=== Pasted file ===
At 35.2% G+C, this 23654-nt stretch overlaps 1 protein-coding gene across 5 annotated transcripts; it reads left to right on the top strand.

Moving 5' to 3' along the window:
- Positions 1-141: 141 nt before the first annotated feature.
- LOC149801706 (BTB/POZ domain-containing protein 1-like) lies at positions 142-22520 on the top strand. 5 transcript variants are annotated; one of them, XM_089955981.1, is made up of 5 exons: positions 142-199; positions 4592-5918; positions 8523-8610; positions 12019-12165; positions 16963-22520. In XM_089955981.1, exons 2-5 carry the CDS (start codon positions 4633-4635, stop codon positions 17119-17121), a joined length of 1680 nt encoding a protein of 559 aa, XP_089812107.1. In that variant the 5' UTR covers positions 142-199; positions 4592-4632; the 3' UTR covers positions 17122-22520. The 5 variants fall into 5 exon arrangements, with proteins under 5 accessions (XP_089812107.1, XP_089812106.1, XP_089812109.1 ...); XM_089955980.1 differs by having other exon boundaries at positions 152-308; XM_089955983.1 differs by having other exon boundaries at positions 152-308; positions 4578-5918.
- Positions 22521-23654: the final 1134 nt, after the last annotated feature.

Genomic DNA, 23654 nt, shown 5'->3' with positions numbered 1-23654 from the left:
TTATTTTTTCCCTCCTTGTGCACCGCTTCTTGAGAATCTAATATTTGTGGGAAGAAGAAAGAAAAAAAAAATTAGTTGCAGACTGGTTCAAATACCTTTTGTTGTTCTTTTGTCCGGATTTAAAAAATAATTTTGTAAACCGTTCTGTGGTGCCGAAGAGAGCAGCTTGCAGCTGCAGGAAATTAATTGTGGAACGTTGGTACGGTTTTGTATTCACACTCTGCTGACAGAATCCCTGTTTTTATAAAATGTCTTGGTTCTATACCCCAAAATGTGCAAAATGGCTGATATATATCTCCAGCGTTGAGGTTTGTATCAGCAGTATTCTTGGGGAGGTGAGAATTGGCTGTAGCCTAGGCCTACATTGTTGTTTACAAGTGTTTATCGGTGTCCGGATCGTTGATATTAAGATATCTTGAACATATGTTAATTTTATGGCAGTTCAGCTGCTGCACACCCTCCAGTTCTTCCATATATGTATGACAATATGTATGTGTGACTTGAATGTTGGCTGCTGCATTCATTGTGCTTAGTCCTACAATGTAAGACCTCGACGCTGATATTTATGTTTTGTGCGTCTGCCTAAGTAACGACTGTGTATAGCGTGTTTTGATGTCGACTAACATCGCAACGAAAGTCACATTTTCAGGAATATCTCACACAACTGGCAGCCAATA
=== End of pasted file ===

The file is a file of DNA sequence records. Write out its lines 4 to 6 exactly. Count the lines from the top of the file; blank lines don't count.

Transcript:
- LOC149801706 (BTB/POZ domain-containing protein 1-like) lies at positions 142-22520 on the top strand. 5 transcript variants are annotated; one of them, XM_089955981.1, is made up of 5 exons: positions 142-199; positions 4592-5918; positions 8523-8610; positions 12019-12165; positions 16963-22520. In XM_089955981.1, exons 2-5 carry the CDS (start codon positions 4633-4635, stop codon positions 17119-17121), a joined length of 1680 nt encoding a protein of 559 aa, XP_089812107.1. In that variant the 5' UTR covers positions 142-199; positions 4592-4632; the 3' UTR covers positions 17122-22520. The 5 variants fall into 5 exon arrangements, with proteins under 5 accessions (XP_089812107.1, XP_089812106.1, XP_089812109.1 ...); XM_089955980.1 differs by having other exon boundaries at positions 152-308; XM_089955983.1 differs by having other exon boundaries at positions 152-308; positions 4578-5918.
- Positions 22521-23654: the final 1134 nt, after the last annotated feature.

Genomic DNA, 23654 nt, shown 5'->3' with positions numbered 1-23654 from the left: